In large part, the blame lies with China. When the company released its Q2 earnings in May, it reported record revenue. However, it only topped the previous year’s revenue by 2.2% and missed analyst expectations. In addition, concerns were raised about the company’s slurry business. It is largely dependent on a Chinese market that may be artificially strong because customers in that country are buying up supplies as a hedge against potential U.S. trade sanctions. In the week after those Q2 results, CCMP shares dropped 19%.
Last week, CMC Materials reported another record quarter. However, the China situation came up again and was directly referenced in the earnings release, with the company noting: “lower than expected CMP slurries revenue in the short-term, driven by variability in order patterns from certain Chinese customers.” On that news, CCMP stock dropped over 14%.
With an F rating in Portfolio Grader, you should definitely avoid CCMP stock at this point.
Tech Stocks to Avoid: Cree (CREE)
Once known as an LED lighting pioneer, Cree sold off that business in 2020. The timing was good. The price of LED lighting was being pushed lower and lower as the technology went mainstream. In addition, with the pandemic shuttering many buildings, the market for LED lighting suffered “massive declines.”
Cree is now focused on semiconductors and RF tech for 5G applications. Despite the pivot, CREE stock has performed poorly this year. After topping $128 in February, it’s currently trading below $96, or 25% lower. Among the investor concerns are the fact that despite revenue rising 21% YoY in its latest quarter, GAAP loses increased from 52 cents per share a year ago to 59 cents per share.
The company’s CEO pumped up Cree’s efforts: “With the sale of our LED business now complete, we accomplished a critical milestone in our journey to becoming a pure-play semiconductor powerhouse and have an even greater focus on converting opportunities in our pipeline and expanding our manufacturing capacity.”
Until Cree successfully converts those opportunities into sales (and makes those sales profitable), CREE remains on this list of tech stocks to avoid.
CREE stock earns D ratings across the board in Portfolio Grader.
Dun & Bradstreet Holdings (DNB)
Dun & Bradstreet is focused on providing data and analytics for commercial customers. This includes the company’s “DUNS” number, which is used to generate reports that predict the reliability and/or financial stability of hundreds of millions of companies globally. The DUNS number is also used by the federal government to track grants.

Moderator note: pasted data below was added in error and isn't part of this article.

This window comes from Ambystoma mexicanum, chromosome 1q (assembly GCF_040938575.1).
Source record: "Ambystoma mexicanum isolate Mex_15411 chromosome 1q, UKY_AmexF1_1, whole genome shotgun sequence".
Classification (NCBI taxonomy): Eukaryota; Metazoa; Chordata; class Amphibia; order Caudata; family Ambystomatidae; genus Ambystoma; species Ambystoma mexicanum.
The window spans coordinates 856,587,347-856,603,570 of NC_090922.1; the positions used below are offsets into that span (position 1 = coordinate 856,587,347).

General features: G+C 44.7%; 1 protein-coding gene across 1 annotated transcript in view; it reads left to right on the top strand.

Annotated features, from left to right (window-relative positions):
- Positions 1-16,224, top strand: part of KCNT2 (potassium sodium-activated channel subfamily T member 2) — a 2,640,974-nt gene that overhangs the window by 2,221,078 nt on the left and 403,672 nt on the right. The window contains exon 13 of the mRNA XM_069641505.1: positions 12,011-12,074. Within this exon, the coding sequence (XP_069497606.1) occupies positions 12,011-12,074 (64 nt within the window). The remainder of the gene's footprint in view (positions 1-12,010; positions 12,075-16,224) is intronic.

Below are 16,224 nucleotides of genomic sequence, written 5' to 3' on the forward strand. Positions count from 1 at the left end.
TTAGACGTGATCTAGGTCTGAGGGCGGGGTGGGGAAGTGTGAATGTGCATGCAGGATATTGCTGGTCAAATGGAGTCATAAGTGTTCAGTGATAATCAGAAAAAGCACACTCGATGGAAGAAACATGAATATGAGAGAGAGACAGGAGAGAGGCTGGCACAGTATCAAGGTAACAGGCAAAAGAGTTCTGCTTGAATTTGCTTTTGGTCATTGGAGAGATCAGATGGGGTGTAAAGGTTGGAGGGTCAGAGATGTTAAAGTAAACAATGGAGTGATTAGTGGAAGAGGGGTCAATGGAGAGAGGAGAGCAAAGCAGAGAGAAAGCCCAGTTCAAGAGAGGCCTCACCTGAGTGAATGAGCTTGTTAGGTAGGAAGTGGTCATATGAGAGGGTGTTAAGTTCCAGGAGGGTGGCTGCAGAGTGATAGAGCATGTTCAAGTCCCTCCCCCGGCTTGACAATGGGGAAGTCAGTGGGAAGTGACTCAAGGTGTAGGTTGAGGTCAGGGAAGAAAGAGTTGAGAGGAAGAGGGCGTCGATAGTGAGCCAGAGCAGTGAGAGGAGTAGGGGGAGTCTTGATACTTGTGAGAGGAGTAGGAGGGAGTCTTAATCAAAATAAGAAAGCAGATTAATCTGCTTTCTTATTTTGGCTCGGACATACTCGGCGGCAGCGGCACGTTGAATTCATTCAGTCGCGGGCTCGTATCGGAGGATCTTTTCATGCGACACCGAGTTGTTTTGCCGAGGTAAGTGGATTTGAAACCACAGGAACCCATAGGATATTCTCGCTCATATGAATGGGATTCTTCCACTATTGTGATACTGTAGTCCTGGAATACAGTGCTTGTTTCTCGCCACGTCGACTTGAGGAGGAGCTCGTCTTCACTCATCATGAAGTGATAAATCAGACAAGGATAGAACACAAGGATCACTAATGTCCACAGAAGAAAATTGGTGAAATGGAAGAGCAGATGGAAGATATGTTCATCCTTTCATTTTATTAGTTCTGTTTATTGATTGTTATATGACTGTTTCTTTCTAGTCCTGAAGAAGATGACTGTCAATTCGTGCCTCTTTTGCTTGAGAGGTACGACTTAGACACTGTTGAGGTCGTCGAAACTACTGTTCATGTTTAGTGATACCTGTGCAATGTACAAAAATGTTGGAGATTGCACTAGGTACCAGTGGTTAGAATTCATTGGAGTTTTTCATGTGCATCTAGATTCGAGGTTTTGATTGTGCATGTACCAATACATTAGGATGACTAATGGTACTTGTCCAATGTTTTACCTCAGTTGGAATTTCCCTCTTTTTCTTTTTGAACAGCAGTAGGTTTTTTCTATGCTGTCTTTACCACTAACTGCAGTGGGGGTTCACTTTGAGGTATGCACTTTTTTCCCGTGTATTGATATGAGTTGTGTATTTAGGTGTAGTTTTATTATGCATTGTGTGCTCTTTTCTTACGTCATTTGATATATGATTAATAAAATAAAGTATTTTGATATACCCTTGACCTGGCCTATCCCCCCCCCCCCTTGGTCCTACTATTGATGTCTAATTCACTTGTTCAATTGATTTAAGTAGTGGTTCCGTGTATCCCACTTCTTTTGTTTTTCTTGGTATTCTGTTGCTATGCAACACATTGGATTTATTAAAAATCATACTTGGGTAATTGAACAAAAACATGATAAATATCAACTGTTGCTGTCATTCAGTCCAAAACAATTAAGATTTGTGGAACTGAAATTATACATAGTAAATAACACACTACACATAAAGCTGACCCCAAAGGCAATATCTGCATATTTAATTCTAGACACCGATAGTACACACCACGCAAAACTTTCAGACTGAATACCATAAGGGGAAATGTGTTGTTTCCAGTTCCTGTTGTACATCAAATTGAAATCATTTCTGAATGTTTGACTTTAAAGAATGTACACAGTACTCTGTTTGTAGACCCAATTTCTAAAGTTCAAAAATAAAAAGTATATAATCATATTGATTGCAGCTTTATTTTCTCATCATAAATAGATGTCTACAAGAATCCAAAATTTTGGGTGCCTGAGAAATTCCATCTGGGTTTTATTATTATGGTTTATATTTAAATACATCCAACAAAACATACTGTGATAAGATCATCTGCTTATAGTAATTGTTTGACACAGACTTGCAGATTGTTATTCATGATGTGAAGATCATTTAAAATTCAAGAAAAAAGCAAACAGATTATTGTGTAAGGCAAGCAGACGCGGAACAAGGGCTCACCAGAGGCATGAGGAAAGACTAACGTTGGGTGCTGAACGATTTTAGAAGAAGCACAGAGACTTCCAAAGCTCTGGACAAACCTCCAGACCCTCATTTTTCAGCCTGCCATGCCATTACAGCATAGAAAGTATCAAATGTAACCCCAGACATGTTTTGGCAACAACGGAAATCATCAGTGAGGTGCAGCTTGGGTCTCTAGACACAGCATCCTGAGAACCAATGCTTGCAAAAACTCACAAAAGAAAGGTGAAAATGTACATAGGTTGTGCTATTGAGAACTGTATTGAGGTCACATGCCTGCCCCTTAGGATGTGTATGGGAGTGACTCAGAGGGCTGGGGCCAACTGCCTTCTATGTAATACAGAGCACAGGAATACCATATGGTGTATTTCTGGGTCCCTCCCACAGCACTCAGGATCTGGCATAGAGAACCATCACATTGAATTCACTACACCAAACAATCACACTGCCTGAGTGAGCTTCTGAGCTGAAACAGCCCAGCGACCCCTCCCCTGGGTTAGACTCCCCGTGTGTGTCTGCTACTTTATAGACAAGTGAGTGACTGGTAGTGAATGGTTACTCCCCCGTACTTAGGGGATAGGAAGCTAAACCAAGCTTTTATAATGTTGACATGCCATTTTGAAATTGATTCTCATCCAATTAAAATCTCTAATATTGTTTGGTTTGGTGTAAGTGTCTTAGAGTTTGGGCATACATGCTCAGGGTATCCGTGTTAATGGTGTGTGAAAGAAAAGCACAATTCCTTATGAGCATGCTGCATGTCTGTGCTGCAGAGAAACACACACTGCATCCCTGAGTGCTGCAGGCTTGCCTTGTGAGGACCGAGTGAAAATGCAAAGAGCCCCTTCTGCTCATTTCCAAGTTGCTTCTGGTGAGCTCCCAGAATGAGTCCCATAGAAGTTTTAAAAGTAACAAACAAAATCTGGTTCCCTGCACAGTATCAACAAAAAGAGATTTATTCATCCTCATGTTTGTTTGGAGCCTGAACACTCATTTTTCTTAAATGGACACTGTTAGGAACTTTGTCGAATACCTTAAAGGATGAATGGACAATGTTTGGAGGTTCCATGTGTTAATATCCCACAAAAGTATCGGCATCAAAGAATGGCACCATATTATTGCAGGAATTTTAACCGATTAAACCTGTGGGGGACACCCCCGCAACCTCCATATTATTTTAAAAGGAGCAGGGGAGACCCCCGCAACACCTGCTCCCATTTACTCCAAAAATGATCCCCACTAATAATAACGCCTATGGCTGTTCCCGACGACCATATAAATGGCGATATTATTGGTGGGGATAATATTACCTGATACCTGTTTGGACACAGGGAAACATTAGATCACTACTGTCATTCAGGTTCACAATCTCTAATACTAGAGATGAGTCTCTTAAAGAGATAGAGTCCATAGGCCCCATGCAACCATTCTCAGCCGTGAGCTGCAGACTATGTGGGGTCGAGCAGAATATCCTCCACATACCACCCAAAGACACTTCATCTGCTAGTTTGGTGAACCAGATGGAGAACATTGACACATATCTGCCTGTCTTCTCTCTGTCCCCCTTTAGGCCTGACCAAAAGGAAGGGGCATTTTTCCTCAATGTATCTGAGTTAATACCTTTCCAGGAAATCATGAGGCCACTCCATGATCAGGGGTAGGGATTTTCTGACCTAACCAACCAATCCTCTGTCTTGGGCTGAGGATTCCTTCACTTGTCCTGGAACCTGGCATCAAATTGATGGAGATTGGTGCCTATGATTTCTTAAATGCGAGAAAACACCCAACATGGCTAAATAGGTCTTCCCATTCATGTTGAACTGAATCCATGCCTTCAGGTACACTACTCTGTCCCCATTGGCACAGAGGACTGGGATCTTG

A formerly publicly traded company, Dun & Bradstreet went private, then returned with a 2020 IPO. Since then, DNB stock has slumped 32%. As InvestorPlace contributor Ian Bezek pointed out at the time of that 2020 IPO, the company’s revenue has been flat for the past decade.
In its most recent guidance, the company is projecting revenue to top $2.1 billion in 2021. If that’s turns out to be the case, it would be a significant increase over 2020’s $1.74 billion. However, at its current valuation and current trajectory, DNB stock still feels too risky.
At the time of publication, DNB stock was rated F in Portfolio Grader.
Tech Stocks to Avoid: Medallia (MDLA)
Finally, we have Medallia. The San Francisco-based company bills itself as a cloud-based customer and employee experience company. That translates into SaaS solutions that capture feedback from employees and customers. Valuable information for companies, without a doubt. However, Medallia is having trouble converting that into profits. In fact, in its latest quarterly report, the company saw net losses increase from $32.5 million in the previous year to $52.4 million.
While MDLA stock is up 5% overall in 2021, it’s down 29% from the end of January, and 9% since going public in the summer of 2019. I would want to see that trajectory going the opposite direction before considering an investment.
Further cementing its status among tech stocks to avoid, the current Portfolio Grader rating for MDLA stock is a D.
On the date of publication, neither Louis Navellier nor the InvestorPlace Research Staff member primarily responsible for this article held (either directly or indirectly) any positions in the securities mentioned in this article. The opinions expressed in this article are those of the writer, subject to the InvestorPlace.com Publishing Guidelines.